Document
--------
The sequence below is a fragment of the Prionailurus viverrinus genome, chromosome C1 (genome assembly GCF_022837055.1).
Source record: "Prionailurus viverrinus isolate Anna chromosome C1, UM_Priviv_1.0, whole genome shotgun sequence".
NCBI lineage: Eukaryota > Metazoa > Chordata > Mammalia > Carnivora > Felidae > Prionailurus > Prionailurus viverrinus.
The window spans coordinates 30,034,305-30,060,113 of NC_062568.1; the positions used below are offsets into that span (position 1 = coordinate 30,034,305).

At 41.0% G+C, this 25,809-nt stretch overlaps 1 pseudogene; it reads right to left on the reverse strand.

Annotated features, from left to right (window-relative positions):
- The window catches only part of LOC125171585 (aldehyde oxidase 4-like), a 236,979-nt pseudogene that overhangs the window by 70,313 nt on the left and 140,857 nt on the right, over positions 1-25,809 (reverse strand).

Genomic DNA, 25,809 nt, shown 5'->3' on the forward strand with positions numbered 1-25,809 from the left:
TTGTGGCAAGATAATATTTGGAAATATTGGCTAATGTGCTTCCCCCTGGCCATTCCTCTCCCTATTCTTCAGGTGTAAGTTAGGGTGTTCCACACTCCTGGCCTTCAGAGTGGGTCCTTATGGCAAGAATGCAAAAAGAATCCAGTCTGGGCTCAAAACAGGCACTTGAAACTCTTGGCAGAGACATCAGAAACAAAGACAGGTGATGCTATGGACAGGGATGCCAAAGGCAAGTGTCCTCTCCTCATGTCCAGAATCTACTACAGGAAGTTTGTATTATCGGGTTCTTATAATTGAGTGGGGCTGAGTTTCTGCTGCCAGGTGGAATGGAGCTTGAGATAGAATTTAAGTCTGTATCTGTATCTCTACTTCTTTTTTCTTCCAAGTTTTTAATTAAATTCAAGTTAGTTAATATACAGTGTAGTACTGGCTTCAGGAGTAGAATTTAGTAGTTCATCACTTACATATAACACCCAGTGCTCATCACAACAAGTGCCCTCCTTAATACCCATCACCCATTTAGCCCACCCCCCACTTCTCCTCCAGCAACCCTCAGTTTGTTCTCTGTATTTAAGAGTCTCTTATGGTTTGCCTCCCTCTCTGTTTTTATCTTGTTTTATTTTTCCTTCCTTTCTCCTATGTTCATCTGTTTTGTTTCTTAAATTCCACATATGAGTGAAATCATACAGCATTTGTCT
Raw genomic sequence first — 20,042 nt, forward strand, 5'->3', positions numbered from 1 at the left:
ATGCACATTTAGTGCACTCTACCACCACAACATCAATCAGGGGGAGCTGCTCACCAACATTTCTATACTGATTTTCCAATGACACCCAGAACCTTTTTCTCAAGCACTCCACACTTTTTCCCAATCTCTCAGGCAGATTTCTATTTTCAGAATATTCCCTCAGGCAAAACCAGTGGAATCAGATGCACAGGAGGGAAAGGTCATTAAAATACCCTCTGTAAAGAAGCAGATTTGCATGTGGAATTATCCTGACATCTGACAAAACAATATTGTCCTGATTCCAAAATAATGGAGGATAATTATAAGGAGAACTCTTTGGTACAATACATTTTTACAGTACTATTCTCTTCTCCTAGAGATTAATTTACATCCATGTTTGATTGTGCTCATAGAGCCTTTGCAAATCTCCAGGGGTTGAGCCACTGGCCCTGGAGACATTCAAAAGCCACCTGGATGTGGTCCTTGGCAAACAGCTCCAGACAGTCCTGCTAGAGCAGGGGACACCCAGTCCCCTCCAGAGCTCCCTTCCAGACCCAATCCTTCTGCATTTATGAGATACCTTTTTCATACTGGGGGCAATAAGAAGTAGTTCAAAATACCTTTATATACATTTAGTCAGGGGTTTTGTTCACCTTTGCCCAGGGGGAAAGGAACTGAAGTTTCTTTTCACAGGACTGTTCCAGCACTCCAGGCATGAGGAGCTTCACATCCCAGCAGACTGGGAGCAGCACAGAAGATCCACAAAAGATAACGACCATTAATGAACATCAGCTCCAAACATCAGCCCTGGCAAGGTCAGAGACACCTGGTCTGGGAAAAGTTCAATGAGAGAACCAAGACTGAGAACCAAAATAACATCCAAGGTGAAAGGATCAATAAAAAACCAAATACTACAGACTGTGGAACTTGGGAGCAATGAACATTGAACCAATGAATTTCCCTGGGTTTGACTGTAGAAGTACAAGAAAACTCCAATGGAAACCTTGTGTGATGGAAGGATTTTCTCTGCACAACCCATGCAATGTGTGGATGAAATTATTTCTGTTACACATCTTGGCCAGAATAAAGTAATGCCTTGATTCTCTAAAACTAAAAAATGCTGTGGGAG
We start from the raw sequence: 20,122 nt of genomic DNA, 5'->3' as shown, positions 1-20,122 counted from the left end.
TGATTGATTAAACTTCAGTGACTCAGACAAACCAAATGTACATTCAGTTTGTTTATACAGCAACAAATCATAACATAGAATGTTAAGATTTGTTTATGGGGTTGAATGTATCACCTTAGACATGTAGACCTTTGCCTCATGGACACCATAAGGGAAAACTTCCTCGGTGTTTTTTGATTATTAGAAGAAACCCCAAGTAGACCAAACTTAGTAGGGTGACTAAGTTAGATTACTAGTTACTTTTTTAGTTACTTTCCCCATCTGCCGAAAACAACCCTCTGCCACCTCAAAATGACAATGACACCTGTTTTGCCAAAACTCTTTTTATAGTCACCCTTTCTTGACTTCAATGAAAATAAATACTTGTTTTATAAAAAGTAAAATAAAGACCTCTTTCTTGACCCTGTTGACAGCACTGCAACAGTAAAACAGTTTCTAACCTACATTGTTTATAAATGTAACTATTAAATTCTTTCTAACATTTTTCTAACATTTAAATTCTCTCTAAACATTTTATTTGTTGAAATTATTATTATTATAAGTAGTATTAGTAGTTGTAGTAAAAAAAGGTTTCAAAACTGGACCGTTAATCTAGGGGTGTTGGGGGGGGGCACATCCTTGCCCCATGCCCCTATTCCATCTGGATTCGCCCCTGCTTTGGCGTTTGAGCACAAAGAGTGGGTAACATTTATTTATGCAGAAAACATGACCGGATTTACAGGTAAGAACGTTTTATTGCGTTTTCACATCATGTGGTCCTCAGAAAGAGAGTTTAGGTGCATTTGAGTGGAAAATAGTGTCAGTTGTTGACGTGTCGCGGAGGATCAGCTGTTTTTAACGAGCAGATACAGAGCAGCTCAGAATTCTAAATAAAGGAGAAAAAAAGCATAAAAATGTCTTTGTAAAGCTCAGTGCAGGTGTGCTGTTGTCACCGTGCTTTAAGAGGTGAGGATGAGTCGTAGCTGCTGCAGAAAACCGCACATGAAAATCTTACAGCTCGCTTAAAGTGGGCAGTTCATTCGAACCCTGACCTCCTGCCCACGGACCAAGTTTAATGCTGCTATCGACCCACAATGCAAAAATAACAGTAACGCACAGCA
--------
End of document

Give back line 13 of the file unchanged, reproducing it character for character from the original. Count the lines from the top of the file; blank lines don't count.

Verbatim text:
TGATTGATTAAACTTCAGTGACTCAGACAAACCAAATGTACATTCAGTTTGTTTATACAGCAACAAATCATAACATAGAATGTTAAGATTTGTTTATGGGGTTGAATGTATCACCTTAGACATGTAGACCTTTGCCTCATGGACACCATAAGGGAAAACTTCCTCGGTGTTTTTTGATTATTAGAAGAAACCCCAAGTAGACCAAACTTAGTAGGGTGACTAAGTTAGATTACTAGTTACTTTTTTAGTTACTTTCCCCATCTGCCGAAAACAACCCTCTGCCACCTCAAAATGACAATGACACCTGTTTTGCCAAAACTCTTTTTATAGTCACCCTTTCTTGACTTCAATGAAAATAAATACTTGTTTTATAAAAAGTAAAATAAAGACCTCTTTCTTGACCCTGTTGACAGCACTGCAACAGTAAAACAGTTTCTAACCTACATTGTTTATAAATGTAACTATTAAATTCTTTCTAACATTTTTCTAACATTTAAATTCTCTCTAAACATTTTATTTGTTGAAATTATTATTATTATAAGTAGTATTAGTAGTTGTAGTAAAAAAAGGTTTCAAAACTGGACCGTTAATCTAGGGGTGTTGGGGGGGGGCACATCCTTGCCCCATGCCCCTATTCCATCTGGATTCGCCCCTGCTTTGGCGTTTGAGCACAAAGAGTGGGTAACATTTATTTATGCAGAAAACATGACCGGATTTACAGGTAAGAACGTTTTATTGCGTTTTCACATCATGTGGTCCTCAGAAAGAGAGTTTAGGTGCATTTGAGTGGAAAATAGTGTCAGTTGTTGACGTGTCGCGGAGGATCAGCTGTTTTTAACGAGCAGATACAGAGCAGCTCAGAATTCTAAATAAAGGAGAAAAAAAGCATAAAAATGTCTTTGTAAAGCTCAGTGCAGGTGTGCTGTTGTCACCGTGCTTTAAGAGGTGAGGATGAGTCGTAGCTGCTGCAGAAAACCGCACATGAAAATCTTACAGCTCGCTTAAAGTGGGCAGTTCATTCGAACCCTGACCTCCTGCCCACGGACCAAGTTTAATGCTGCTATCGACCCACAATGCAAAAATAACAGTAACGCACAGCA